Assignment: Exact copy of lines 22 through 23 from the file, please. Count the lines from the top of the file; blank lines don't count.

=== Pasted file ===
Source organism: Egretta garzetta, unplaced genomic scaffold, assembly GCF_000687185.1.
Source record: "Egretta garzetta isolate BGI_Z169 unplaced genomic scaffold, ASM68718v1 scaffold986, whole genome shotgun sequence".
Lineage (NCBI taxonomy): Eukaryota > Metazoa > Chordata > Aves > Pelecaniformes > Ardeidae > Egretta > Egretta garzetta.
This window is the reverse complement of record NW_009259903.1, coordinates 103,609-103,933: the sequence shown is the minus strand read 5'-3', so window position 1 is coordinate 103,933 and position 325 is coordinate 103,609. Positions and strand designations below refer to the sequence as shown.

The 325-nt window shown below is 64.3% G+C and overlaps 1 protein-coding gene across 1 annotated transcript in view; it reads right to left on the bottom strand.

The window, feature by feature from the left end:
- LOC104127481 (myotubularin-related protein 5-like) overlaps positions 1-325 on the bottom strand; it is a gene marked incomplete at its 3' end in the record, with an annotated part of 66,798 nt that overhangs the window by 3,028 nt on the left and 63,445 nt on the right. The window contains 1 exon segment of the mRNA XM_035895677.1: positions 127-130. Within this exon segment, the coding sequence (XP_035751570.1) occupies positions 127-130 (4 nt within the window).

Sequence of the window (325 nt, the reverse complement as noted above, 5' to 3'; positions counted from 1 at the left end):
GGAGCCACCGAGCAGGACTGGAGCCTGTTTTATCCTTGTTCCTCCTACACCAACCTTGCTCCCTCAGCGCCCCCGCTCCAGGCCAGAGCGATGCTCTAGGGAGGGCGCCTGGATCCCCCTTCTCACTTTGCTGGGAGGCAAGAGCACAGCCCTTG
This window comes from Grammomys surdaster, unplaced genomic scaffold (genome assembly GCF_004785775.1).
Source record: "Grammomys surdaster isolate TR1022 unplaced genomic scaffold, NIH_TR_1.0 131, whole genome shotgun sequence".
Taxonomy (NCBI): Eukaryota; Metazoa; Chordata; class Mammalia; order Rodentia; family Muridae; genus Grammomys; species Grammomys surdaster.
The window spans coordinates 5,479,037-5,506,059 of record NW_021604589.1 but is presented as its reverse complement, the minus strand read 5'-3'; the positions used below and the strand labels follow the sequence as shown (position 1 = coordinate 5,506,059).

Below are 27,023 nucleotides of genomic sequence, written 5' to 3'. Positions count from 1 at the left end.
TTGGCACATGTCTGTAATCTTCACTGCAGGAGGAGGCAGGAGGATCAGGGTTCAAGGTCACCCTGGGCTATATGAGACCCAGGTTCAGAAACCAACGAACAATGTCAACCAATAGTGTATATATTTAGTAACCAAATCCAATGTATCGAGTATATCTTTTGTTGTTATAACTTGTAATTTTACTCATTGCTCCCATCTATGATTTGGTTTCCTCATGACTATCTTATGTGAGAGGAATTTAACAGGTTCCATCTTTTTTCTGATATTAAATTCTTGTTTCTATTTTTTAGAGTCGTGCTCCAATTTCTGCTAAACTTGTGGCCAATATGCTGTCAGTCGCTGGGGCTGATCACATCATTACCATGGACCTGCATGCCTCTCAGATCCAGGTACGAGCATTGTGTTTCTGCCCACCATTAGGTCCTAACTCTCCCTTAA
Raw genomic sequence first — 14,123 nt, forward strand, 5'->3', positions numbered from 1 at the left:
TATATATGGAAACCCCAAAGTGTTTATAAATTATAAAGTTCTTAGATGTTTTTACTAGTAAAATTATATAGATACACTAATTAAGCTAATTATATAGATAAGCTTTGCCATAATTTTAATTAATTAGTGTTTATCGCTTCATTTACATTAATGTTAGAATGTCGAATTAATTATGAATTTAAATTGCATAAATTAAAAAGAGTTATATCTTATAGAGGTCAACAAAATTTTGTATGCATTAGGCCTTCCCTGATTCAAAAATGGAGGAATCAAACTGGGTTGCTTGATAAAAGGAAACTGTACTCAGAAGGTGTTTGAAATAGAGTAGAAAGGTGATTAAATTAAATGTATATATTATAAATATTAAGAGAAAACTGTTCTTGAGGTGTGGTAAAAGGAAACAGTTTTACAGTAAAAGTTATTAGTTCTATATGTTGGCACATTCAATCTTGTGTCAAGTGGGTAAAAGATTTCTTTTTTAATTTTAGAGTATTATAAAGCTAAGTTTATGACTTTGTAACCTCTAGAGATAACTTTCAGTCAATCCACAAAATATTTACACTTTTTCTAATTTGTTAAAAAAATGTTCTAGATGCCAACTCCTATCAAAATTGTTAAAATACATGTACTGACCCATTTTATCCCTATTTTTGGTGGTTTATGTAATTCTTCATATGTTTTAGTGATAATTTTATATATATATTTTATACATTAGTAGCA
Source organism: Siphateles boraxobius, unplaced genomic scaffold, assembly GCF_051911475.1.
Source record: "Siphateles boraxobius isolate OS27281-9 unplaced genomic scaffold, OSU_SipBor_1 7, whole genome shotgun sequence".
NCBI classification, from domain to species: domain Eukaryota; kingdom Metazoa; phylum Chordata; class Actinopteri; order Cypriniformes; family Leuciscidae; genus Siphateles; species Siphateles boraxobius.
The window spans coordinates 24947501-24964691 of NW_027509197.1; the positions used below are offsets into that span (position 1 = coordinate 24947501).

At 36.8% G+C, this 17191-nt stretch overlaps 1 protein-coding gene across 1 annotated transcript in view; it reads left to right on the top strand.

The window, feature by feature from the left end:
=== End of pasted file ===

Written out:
At 36.8% G+C, this 17191-nt stretch overlaps 1 protein-coding gene across 1 annotated transcript in view; it reads left to right on the top strand.

The window, feature by feature from the left end: